encourage companies; facilitating employment through dedicated recruitment drives across India; and promoting
barrier free workplaces to enable access to services and facilities.
“CII is highly committed to bring in transformational change in the society and welcomes the Disability Bill. CII looks forward to further engagement with the government on the new bill. We hope that the guidelines will emerge
through a consultative process with all stakeholders and will create a facilitative environment for industry to create
disabled friendly policies, infrastructure and services” Chandrajit Banerjee, Director General, Confederation of
India Industry.

2. GST Council approves most of draft model Bill

The Goods and Services Tax (GST) Council, comprising the Union finance minister and state representatives, mainly their finance ministers met for two days on 23- 24 December, 2016. The Council approved structure of Central Goods & Services Tax (CGST) and State Goods & Services Tax (SGST) laws. The Council also cleared most of the draft model GST Bill. With the sharing of administrative powers a tough nut to crack, the Goods and Services Tax (GST) Council sidestepped it and devoted productive time to make the principal Bill of 195 sections, defining the comprehensive indirect tax, foolproof and ready for tabling in Parliament and state assemblies.

3. Government of India Rescinds Classification of Cyprus as ”notified jurisdictional area”

Recently, on 18 November 2016, a revised double taxation avoidance agreement (DTAA) was signed between India and Cyprus (2016 DTAA), which replaced the earlier DTAA of 1994. Subsequent to the above, the Central Board of Direct Taxes (CBDT) of the Government of India (GoI) has now published Notification No. 114 of 2016 dated 14 December 2016 (2016 Notification) in the Gazette of India rescinding Cyprus’ classification as a “Notified Jurisdictional Area” (NJA) under the Indian Tax Laws (ITL). The 2016 Notification rescinds the NJA classification of Cyprus from 1 November 2013, except as respects things done or omitted to be done before such rescission.

4. Cabinet Approves Replacement of ‘Major Port Trusts Act, 1963’

The Union Cabinet, chaired by the Prime Minister, Shri Narendra Modi has approved the proposal of Ministry of Shipping to replace the Major Port Trusts Act, 1963 by the Major Port Authorities Bill, 2016. This will empower the Major Ports to perform with greater efficiency on account of full autonomy in decision making and by modernizing the Institutional structure of Major Ports. With a view to promote the expansion of port infrastructure and facilitate trade and commerce, the proposed bill aims at decentralizing decision making and to infuse professionalism in governance of ports. The new Major Ports Authority Bill, 2016 would help to impart faster and transparent decision making benefiting the stakeholders and better project execution capability. The Bill is aimed at reorienting the governance model in central Ports to landlord port model in line with the successful global practice. This will also help in bringing  transparency in operations of Major Ports.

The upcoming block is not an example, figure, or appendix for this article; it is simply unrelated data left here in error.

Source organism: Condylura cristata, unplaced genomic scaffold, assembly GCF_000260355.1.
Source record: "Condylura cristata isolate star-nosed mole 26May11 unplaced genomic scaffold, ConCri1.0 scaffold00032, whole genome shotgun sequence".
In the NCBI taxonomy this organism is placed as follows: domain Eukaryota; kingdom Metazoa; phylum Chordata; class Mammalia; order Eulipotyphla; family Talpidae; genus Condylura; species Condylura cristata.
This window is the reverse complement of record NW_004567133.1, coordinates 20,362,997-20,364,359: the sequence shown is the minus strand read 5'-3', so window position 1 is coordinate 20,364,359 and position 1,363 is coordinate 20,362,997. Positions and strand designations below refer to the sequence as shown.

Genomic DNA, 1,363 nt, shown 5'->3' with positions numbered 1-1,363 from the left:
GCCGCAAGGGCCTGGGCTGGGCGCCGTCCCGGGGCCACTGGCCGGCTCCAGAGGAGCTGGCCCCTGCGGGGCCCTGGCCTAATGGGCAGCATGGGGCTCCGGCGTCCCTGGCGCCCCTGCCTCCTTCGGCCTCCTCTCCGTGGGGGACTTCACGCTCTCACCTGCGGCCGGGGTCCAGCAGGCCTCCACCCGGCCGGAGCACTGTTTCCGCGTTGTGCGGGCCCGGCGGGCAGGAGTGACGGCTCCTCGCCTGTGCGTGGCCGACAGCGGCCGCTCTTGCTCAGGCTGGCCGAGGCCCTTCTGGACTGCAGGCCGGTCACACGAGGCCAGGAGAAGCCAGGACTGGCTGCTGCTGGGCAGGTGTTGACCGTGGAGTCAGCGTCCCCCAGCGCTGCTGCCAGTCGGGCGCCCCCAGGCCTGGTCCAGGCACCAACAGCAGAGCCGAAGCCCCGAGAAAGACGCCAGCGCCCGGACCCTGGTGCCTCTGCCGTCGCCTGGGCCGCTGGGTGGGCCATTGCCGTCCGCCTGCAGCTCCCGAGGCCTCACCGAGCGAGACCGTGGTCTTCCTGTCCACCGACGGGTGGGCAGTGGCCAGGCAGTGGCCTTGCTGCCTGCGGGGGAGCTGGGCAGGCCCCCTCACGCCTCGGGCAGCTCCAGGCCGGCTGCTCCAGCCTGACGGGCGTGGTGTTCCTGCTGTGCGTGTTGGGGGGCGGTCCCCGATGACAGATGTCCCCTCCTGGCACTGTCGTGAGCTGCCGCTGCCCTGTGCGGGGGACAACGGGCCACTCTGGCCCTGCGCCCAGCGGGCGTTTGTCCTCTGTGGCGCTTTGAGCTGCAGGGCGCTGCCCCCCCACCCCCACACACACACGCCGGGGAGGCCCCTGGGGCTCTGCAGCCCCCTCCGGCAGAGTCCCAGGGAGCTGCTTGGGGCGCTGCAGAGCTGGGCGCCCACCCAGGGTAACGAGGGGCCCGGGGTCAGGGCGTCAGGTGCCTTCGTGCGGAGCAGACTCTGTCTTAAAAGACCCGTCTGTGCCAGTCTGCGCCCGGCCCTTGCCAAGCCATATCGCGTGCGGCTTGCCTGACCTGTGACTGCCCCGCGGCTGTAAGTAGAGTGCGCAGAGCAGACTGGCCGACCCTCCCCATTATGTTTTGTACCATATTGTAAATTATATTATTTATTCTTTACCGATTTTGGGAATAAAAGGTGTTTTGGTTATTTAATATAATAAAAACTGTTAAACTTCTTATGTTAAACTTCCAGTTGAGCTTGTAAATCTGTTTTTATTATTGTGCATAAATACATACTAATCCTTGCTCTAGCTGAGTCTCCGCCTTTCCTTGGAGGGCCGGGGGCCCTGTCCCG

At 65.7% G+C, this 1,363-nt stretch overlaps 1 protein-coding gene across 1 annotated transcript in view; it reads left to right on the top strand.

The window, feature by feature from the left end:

The salient features of the Major Ports Authority Bill are as under:

a. The Bill is more compact in comparison to the Major Port Trusts Act, 1963 as the number of sections has been reduced to 65 from 134 by eliminating overlapping and obsolete Sections.

b. The new Bill has proposed a simplified composition of the Board of Port Authority which will comprise of 11 members from the present 17 to 19 Members representing various interests.

c. The role of Tariff Authority for Major Ports [TAMP] has been redefined. Port Authority has now been given powers to fix tariff which will act as a reference tariff for purposes of bidding for PPP projects. PPP operators will be free to fix tariff based on market conditions. The Board of the Port Authority has been delegated the power to fix the scale of rates for other port services and assets including land.

d. An independent Review Board has been proposed to be created to carry out the residual function of the erstwhile TAMP for Major Ports, to look into disputes between ports and PPP concessionaires, to review stressed PPP projects and suggest measures to review stressed PPP projects and suggest measures to revive such projects and to look into complaints regarding services rendered by the ports/ private operators operating within the ports would be constituted.

e. The Boards of the Port Authority have been delegated full powers to enter into contracts, planning and development, fixing of tariff except in national interest, security and emergency arising out of inaction and default. In the present MPT Act, 1963 prior approval of the Central Government was required in 22 cases.

f. Empowers the Board to make its own Master Plan in respect of the area within the port limits and to construct within port limits Pipelines, Telephones, Communication towers, electricity supply or transmission equipment. The Board is empowered to lease land for Port related use for upto 40 years and for any purpose other than the purposes specified in section 22 for upto 20 years beyond which the approval of the Central Government is required.

g. Provisions of CSR & development of infrastructure by Port Authority have been introduced.